Homeowners can serve on the board of directors if they meet the qualifications established in the association's governing documents. Qualifications are normally found in the bylaws. In older unincorporated associations, they are often found in the CC&Rs.
. Original documents prepared by the developer often do not require any qualifications for serving on the board. This allows the developer to appoint non-owners to the board until such time as homeowners assume control. This means anyone, including tenants and delinquent owners, can serve on the board.
. Associations may amend their bylaws to establish reasonable qualifications for directors. Reasonableness is determined by whether the requirement is rationally related to the protection, preservation or proper operation of the association. (Laguna Royale v. Darger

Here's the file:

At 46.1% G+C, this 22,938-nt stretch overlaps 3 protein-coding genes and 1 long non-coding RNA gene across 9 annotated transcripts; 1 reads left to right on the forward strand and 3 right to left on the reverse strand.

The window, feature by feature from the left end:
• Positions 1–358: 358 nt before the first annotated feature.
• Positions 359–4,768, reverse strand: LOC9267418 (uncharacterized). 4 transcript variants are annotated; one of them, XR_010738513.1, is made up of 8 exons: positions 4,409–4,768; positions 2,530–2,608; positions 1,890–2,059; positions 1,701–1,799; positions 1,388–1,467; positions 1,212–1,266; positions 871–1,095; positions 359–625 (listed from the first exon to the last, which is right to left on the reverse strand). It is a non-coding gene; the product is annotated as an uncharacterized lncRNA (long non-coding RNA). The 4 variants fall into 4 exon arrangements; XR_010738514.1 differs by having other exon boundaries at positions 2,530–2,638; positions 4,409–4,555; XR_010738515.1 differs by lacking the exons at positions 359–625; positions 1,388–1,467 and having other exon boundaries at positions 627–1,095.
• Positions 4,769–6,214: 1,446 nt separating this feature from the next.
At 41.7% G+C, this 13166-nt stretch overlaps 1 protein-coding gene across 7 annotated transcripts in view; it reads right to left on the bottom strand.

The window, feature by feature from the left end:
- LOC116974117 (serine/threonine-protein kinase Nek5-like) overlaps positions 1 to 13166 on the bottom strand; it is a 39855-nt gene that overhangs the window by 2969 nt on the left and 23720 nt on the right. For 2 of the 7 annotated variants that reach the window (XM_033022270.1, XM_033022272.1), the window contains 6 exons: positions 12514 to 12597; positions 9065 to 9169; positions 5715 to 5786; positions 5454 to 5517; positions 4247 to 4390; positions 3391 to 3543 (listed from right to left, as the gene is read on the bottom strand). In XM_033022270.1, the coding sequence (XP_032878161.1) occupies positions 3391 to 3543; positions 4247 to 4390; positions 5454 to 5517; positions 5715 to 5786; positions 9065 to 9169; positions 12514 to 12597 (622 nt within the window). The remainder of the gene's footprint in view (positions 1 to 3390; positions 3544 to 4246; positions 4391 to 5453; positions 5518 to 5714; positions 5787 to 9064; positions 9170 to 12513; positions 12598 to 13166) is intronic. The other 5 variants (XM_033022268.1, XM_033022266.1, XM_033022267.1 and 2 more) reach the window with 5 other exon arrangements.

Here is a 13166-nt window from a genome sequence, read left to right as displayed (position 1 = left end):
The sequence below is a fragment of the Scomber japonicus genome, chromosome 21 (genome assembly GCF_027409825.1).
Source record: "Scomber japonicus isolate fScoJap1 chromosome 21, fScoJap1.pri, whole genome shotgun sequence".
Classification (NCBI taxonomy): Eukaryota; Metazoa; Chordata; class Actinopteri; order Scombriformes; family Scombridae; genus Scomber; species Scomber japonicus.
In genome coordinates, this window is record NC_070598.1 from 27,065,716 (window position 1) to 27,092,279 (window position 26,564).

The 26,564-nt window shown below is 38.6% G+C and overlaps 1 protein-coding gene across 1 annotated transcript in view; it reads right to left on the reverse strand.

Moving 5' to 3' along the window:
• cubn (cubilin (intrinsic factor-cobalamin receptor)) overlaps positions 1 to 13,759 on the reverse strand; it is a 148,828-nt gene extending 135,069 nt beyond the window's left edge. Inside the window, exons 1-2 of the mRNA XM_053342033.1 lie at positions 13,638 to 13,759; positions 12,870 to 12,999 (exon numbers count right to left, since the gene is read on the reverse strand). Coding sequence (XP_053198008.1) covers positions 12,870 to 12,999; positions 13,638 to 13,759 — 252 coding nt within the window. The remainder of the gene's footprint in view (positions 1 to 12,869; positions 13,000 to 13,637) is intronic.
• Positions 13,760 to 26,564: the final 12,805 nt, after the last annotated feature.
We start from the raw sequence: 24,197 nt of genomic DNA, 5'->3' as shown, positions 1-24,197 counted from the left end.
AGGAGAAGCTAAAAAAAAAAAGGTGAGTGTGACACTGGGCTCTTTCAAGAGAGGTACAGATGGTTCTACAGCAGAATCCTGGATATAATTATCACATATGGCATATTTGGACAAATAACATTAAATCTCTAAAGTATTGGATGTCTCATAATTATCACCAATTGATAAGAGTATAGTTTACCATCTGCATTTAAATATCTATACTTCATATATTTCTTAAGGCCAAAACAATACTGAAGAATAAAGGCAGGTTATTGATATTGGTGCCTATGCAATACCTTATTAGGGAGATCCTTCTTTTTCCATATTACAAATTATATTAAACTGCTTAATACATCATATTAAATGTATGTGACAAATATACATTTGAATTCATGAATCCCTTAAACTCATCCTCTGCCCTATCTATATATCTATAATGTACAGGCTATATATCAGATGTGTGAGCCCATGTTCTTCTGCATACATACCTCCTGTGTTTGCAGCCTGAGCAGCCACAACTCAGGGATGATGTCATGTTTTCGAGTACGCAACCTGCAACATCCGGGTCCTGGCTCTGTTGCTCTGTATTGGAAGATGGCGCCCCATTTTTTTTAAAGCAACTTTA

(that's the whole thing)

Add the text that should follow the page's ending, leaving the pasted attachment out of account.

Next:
.) After homeowners assume control of their association, they frequently amend their documents to require director qualifications. Some of the more common qualifications include:
For a full list of director qualifications, see "Nominations" in the Election Menu
Qualifications Via Rule Change
. Because of the Friars Village v. Hansing
decision, it appears boards can add new director qualifications without a vote of the membership. The court ruled that boards have the authority to adopt director qualifications by changing the rules, provided the qualifications are "reasonably related to the performance of the Board and will serve to protect its overall mission -- protecting the best interests of the Association." This decision is oddly out of place and may be narrowed considerably by future court decisions. Accordingly, the safer approach to director qualifications is to introduce them via bylaw amendments not rule changes.
. If a director ceases to be qualified to serve on the board, the remaining directors can vacate the seat
and appoint a replacement.
: For assistance establishing director qualifications for your association, contact us
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